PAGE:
Simone de Beauvoir’s The Blood of Others
At any rate, when I finished my Michael Crichton thriller, I rifled through stacks of intimidatingly serious novels, and eventually settled on two books dealing with love and death - one about the death of a parent, and the other about the death of a former lover. Not what I had planned to think about during vacation, but it worked.
Now, two months later, I have completed my own reading journey, and made it to the end of The Blood of Others. I am more than ready to pass that book on to another reader!
I’m not sure what to say about Simone de Beauvoir’s novel, except that if it was turned into my writer’s group in manuscript form, we would NOT have called it “a brilliant, electrifying novel” as the New York Times did. We would have torn it to shreds for violating every principle of contemporary writing practice and typography, including:
- the confusing lack of white space between scenes
- abrupt transitions from one time period to another, with no indication that anything had changed
- inexplicable shifts in point of view from third- to first-person
- interminable interior monologues, etc.
Apparently, French writers feel no need to make concessions to their reading audience. If you want to make sense of this novel, or comprehend the work of a French literary theorist like Jacques Derrida or Michel Foucault, you must be prepared to work at it.
Did I struggle with de Beauvoir's text because I am an American reader who does not comprehend the French mindset? It is because my nation wase not defeated and occupied by the Germans in World War II, and so we have no idea what desperate choices other people must face?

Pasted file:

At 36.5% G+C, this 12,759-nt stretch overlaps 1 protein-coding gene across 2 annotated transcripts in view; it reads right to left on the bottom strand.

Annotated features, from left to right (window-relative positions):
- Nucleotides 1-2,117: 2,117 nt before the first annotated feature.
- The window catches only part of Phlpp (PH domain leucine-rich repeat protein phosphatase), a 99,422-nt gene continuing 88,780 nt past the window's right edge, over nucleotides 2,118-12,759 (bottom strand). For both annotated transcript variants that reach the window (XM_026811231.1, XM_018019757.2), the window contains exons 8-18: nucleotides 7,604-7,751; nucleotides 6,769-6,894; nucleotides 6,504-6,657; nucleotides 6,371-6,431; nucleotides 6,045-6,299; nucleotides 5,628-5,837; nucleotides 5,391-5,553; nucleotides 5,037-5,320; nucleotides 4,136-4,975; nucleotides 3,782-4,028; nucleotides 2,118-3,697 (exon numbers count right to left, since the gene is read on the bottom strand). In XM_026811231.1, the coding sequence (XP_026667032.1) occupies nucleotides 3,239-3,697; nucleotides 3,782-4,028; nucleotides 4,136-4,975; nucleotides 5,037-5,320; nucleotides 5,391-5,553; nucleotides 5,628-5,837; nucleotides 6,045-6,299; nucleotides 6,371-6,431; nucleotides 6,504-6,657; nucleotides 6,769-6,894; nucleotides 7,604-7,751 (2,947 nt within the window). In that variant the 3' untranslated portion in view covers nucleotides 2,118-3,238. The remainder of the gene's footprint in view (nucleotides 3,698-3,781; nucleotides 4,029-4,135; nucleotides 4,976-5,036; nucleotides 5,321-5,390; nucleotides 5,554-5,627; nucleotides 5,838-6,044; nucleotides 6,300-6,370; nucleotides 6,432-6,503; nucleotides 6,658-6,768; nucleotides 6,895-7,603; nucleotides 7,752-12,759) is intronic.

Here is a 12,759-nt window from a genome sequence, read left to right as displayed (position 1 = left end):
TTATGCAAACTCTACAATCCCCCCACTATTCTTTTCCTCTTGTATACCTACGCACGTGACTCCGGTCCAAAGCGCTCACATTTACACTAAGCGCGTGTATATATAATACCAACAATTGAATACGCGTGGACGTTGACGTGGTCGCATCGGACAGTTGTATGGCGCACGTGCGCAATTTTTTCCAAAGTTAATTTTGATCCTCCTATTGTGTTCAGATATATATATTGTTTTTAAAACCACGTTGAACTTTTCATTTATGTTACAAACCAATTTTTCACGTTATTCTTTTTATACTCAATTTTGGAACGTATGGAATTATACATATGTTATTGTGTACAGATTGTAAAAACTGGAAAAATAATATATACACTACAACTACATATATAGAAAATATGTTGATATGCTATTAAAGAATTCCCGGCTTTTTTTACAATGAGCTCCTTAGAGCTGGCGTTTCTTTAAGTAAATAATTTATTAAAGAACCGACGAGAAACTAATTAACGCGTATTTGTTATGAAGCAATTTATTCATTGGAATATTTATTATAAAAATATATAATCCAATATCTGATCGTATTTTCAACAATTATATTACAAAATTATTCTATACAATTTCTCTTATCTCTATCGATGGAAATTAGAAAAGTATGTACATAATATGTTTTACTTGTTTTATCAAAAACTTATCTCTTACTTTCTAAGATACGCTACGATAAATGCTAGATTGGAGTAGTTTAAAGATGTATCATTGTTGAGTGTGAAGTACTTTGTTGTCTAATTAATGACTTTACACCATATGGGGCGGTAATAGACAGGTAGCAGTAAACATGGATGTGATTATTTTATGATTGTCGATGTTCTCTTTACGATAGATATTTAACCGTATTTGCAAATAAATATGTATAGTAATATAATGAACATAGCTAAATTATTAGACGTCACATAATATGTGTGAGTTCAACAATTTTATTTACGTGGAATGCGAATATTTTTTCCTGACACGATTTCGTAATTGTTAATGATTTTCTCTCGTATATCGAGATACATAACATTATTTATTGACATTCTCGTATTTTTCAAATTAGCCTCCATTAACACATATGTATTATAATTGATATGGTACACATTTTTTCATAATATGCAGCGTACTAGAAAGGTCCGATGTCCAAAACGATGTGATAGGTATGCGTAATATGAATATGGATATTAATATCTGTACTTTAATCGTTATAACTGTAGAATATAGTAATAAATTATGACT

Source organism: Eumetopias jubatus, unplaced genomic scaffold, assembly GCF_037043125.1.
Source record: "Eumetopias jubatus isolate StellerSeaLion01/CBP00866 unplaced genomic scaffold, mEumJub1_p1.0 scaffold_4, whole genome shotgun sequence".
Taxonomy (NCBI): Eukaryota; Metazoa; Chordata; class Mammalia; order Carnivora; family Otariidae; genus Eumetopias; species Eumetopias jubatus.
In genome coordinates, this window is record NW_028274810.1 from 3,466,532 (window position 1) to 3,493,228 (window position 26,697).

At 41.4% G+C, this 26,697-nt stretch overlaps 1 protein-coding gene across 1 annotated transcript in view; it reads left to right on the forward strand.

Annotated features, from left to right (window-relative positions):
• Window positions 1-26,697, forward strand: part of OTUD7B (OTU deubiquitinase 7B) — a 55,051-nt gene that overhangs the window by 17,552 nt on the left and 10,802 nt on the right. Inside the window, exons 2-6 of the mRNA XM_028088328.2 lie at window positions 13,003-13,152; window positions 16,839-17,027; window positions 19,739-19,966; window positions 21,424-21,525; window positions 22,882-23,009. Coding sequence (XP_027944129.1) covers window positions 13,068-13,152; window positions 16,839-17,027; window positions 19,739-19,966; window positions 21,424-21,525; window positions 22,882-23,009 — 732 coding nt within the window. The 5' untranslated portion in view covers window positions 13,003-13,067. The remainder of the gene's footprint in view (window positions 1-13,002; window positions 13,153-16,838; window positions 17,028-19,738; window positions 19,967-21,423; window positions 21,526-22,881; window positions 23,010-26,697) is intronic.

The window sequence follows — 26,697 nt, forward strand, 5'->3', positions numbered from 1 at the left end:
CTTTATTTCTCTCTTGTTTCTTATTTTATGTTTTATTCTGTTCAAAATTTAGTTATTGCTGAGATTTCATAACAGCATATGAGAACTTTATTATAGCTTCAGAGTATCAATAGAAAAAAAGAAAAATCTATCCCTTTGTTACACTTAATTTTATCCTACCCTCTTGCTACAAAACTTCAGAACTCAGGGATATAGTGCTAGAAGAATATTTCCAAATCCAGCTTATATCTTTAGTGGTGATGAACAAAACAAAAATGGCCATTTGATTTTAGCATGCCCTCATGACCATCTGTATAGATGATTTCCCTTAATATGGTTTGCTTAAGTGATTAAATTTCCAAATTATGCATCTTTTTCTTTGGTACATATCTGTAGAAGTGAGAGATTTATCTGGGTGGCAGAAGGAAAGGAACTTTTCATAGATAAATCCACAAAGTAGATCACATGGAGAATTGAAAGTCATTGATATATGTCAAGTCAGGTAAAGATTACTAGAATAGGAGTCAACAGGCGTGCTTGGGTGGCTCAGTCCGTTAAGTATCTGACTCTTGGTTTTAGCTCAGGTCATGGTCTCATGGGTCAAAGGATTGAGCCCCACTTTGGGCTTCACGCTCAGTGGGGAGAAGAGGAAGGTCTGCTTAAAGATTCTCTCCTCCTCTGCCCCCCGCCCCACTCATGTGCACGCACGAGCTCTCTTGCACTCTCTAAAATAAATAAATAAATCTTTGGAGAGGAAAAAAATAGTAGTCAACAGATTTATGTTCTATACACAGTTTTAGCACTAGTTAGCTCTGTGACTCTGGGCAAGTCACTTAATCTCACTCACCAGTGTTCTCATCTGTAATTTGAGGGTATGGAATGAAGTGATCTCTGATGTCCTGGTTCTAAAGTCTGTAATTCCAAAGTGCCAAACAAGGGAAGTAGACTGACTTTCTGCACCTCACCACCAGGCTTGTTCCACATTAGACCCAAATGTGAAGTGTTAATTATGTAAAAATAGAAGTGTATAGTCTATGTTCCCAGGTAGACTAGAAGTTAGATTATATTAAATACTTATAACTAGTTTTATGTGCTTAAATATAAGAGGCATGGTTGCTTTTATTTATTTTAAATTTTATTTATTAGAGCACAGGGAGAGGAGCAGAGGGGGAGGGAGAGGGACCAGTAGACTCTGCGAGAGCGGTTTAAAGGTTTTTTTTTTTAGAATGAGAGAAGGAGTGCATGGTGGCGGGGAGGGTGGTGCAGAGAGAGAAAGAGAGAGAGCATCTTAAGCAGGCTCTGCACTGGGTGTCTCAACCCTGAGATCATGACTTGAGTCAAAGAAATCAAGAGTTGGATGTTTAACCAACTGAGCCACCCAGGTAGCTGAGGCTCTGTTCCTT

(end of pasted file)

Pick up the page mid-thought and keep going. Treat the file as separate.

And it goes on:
Or are we uncomfortable with the free and endless play of words and signs proposed by postmodernists like Derrida? Unlike de Beauvoir in 1948, today we are writing in a world in which genre hopping, genre blending, and literary mash-ups are the norm. Even concepts of gender, which were once thought to be biologically determined and fixed, are now fluid.
A recurrent theme in de Beauvoir’s novel is the degree to which one should accept responsibility for the lives and choices of others. Should one should feel guilty about influencing others, if their choices turn out to be detrimental? Does my existence deprive others of basic necessities like food or even life? Should I eat roasted potatoes if it causes someone else to starve? Is Angus beef or cavier worse than a French fry?
What about a person's response to Fascism? Jean wondered if it was right to fight for his freedom if it caused his friends to die. When the Nazis shot innocents as reprisal for sabotage, Jean's sense of guilt increased proportionally.
As you may have guessed by now, there is a lot of existential crisis, self-doubt and even self-loathing in a novel which promised to be about love.
I guess I struggle with existential guilt too, as if I have to somehow justify my own existence every day. For a year or two, I read Max Ehrmann's poem, “Desiderata” every morning as kind of an antidote to negative thinking. During the day, I would tell myself,
You are a child of the universe no less than the trees and the stars; you have a right to be here.
Honestly, after reading The Blood of Others and listening to Jean go on about his guilt for page after page after page, I wanted to smack him and tell him to get over it. Which, oddly enough, is my reaction to my own habitual and foundationless sense of culpability
This desire to smack myself reminds me of other lines from “Desiderata”:
Beyond a wholesome discipline, be gentle with yourself.and
And whatever your labors and aspirations, in the noisy confusion of life, keep peace in your soul. With all its sham, drudgery and broken dreams, it is still a beautiful world. Be cheerful. Strive to be happy.
Yeah, well, in between existential crises, I do strive to be cheerful and happy. Despite everything we’ve done to it, this is still a beautiful world, and I have the incredible good fortune to be alive and to experience some of that beauty.